August 18, 2004

Questions I Forgot to Ask

from - smijer

I don't want to give the wrong impression here (wrong impression = smijer is gullible), but I was impressed by Mr. X's ability to answer my challenges on the fair tax. The answers were fair-minded, if a bit vague. I certainly sympathize with the view that extra administrative costs that accompany income taxes are undesireable. I can see, in principle, why an added luxury tax is not desireable. We can collect more tax from luxury items, according to theory, if we charge the same tax as everything else, because luxury items will sell better without the tax. If they sell better, more people can be employed making luxury items. Win/win. That's kind of vague, though. I'd like to see the specific models. After all, there are only so many people who are even potentially in the market for some types of luxury item.

Anyway, I forgot to ask a few challenging questions. So I'll ask them now, even though I know there is no chance that Mr. X is reading this, and it isn't reasonable to expect the answers from him. If I have a fair-tax advocate out there reading, it's time for you to step up to the plate:

  • A tax on consumption punishes ... consumption. How do we avoid the negative impact on the economy as consumers become more conservative in their buying habits?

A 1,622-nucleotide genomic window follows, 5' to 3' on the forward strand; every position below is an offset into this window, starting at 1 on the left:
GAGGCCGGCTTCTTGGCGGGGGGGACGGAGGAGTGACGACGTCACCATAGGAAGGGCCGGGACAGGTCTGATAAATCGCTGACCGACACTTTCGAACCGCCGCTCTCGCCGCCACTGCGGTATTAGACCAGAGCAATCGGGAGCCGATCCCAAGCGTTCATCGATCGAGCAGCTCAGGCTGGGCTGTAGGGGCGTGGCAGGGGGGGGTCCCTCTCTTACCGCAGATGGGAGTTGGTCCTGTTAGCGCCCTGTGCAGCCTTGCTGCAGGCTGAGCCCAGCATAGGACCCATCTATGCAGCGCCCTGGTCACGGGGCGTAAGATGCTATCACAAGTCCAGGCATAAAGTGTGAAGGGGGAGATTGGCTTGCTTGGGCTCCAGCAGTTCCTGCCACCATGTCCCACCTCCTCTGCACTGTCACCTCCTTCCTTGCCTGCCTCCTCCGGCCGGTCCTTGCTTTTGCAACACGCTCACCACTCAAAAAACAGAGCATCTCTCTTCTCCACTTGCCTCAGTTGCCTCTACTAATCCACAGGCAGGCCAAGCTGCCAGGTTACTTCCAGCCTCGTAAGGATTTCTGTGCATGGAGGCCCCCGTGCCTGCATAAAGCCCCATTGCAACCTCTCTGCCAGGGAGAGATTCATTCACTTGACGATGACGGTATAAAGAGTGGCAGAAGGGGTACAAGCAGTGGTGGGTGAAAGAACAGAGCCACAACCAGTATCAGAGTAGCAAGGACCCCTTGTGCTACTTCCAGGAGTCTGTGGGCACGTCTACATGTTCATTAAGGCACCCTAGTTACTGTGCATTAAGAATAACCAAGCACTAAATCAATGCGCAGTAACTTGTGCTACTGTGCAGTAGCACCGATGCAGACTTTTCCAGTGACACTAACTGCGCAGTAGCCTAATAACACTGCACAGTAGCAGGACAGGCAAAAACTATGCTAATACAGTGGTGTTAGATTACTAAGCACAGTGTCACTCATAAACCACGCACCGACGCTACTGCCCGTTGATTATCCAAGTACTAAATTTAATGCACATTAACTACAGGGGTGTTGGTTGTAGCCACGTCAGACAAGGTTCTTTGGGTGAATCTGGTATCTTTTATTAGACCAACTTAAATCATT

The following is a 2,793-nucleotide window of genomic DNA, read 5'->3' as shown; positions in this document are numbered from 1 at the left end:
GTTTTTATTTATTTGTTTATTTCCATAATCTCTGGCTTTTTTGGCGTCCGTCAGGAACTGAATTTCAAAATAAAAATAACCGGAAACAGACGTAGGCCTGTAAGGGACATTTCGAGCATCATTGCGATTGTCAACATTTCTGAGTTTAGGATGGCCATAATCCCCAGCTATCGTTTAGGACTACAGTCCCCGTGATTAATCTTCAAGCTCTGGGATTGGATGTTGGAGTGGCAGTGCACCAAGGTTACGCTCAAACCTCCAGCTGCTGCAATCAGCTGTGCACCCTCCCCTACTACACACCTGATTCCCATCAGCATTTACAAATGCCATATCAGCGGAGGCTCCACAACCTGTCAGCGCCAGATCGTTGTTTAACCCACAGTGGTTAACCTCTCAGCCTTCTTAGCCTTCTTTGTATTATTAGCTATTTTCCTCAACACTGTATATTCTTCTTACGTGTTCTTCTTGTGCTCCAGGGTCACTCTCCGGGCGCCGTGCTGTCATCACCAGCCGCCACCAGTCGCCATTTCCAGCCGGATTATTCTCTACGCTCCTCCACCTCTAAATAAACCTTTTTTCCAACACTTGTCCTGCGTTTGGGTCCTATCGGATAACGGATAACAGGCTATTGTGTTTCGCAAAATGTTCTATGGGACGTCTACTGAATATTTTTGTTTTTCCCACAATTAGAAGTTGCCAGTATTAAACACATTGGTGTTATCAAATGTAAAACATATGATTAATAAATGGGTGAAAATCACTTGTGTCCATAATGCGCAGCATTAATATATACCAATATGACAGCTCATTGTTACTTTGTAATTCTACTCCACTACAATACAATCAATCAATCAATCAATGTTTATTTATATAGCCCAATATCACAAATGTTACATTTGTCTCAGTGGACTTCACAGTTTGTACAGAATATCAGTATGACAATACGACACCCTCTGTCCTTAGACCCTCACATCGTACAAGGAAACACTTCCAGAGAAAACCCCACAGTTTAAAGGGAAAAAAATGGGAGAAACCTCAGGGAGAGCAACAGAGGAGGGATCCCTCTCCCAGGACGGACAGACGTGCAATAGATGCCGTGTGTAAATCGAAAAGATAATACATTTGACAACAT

• State and local sales, property, and usage taxes are very regressive. One reason the income tax system must be so progressive to begin with is to offset the effect of state and local taxes. Is there a provision in the "Fair Tax" proposal to take away the right of the state and local governments to collect sales and usage taxes? If not, is there a provision in the "Fair Tax" to compensate for the regressivity of such taxes?
  • Aren't many forms of savings double-taxed? Should seniors, who no longer have a taxable income be put back on the tax rolls at the same rate as everyone else?

    I have a sneaking suspicion that at least some of these answers wouldn't be satisfactory. I wish I had known what the subject of conversation was going to be before last night's dinner.

    ::

    Posted by smijer at August 18, 2004 05:33 PM
  • Comments

    This guy claims that for the current proposal to work government spending has to decrease by 480 billion dollars. I don't see that happening. You can take a look at his full article if you download the pdf. There are 32 pages of his facts and figures guaranteed to keep you and your Fair Tax friends in a lively debate until after the elections and this can die back down.

    univar.jpg Posted by Buck on August 18, 2004 09:36 PM
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